Your browser doesn't support javascript.
Show: 20 | 50 | 100
Results 1 - 7 de 7
Filter
1.
Proceedings of the National Academy of Sciences of the United States of America ; 120(5):e2212577120, 2023.
Article in English | MEDLINE | ID: covidwho-2212235

ABSTRACT

SARS-CoV-2 spike requires proteolytic processing for viral entry. A polybasic furin-cleavage site (FCS) in spike, and evolution toward an optimized FCS by dominant variants of concern (VOCs), are linked to enhanced infectivity and transmission. Here we show interferon-inducible restriction factors Guanylate-binding proteins (GBP) 2 and 5 interfere with furin-mediated spike cleavage and inhibit the infectivity of early-lineage isolates Wuhan-Hu-1 and VIC. By contrast, VOCs Alpha and Delta escape restriction by GBP2/5 that we map to the spike substitution D614G present in these VOCs. Despite inhibition of spike cleavage, these viruses remained sensitive to plasma membrane IFITM1, but not endosomal IFITM2 and 3, consistent with a preference for TMPRSS2-dependent plasma membrane entry. Strikingly, we find that Omicron is unique among VOCs, being sensitive to restriction factors GBP2/5, and also IFITM1, 2, and 3. Using chimeric spike mutants, we map the Omicron phenotype and show that the S1 domain determines Omicron's sensitivity to GBP2/5, whereas the S2' domain determines its sensitivity to endosomal IFITM2/3 and preferential use of TMPRSS2-independent entry. We propose that evolution of SARS-CoV-2 for the D614G substitution has allowed for escape from GBP restriction factors, but the selective pressures on Omicron for spike changes that mediate antibody escape, and altered tropism, have come at the expense of increased sensitivity to innate immune restriction factors that target virus entry.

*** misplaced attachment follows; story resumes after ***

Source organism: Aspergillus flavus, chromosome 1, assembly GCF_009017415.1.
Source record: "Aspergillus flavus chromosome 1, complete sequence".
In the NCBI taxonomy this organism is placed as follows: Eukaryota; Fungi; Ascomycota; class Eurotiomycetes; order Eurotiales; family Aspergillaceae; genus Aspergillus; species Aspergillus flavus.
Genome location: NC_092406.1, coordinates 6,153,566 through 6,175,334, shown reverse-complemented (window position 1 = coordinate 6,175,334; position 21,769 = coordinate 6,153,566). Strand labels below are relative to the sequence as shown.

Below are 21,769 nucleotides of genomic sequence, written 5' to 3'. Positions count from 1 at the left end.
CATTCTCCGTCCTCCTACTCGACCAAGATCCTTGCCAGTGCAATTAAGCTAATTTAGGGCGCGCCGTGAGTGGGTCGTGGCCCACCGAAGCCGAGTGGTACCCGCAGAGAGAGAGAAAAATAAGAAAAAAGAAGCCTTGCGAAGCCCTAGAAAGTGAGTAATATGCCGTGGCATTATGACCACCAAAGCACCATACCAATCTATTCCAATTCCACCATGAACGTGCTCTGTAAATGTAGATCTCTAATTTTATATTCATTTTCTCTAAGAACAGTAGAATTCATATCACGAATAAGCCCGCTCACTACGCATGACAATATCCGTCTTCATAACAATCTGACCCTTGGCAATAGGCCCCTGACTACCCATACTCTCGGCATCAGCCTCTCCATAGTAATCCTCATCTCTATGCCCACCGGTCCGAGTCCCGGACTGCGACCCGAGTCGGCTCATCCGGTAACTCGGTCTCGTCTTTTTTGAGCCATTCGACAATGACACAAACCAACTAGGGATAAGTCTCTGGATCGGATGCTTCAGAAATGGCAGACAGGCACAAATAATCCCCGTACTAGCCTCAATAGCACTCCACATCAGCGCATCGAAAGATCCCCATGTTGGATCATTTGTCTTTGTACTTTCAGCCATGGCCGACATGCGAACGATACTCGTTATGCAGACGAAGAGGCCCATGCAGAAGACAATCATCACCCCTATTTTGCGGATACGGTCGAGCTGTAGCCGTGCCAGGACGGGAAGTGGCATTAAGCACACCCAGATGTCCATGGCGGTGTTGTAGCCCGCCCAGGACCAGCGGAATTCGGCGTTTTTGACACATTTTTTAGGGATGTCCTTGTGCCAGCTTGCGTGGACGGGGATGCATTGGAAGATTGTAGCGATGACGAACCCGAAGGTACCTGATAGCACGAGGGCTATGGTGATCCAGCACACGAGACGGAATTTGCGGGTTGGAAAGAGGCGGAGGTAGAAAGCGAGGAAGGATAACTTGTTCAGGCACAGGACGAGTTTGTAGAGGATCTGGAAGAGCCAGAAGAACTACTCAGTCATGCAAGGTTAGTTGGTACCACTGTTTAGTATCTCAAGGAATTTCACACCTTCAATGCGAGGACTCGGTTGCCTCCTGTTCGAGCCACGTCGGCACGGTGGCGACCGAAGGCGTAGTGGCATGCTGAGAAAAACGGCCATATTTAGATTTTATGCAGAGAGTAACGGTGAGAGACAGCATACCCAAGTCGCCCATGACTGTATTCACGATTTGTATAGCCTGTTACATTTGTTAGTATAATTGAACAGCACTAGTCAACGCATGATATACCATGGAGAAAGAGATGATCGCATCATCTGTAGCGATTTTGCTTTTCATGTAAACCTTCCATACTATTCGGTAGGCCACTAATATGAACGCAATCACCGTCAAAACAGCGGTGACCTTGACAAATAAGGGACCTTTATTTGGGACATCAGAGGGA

2.
British Journal of Haematology ; 197(SUPPL 1):177-178, 2022.
Article in English | EMBASE | ID: covidwho-1861262

ABSTRACT

Background: Convalescent plasma therapy has gained worldwide attention since its inception as a soul therapy for critically ill COVID-19 patients. This study sought to ascertain survivors'knowledge, attitudes and practice about plasma donation. Methodology: In Rawalpindi, Pakistan, a cross-sectional study was conducted in COVID-19 recovered patients. Simple random sampling was used to choose 383 people. The data collection instrument was a prestructured online questionnaire. SPSS version 26 was used to enter and analyse the data. Binomial and multinomial logistic regression were used. Results: Two hundred and twenty-three (58.2%) and 326 (85.1%) of 383 individuals had sufficient knowledge and a favourable attitude towards plasma donation respectively. In 109 (28.5%) of the participants, plasma donation practice was seen. People with graduate (AOR = 5.30, p < 0.05) and postgraduate level education (7.75, p < 0.05) were found to have significantly higher knowledge as compared to people with secondary school as the highest level of education. Plasma donation practice was shown to be strongly related with plasma donation knowledge (AOR = 3.78, p < 0.001) and attitude (AOR = 4.48, p < 0.05). Conclusion: Despite the fact that the majority of people had a positive outlook and were well-informed, plasma donation was rare. The lower practice was associated with trepidation of contracting a health issue.

4.
American Journal of Gastroenterology ; 116(SUPPL):S1374, 2021.
Article in English | EMBASE | ID: covidwho-1534877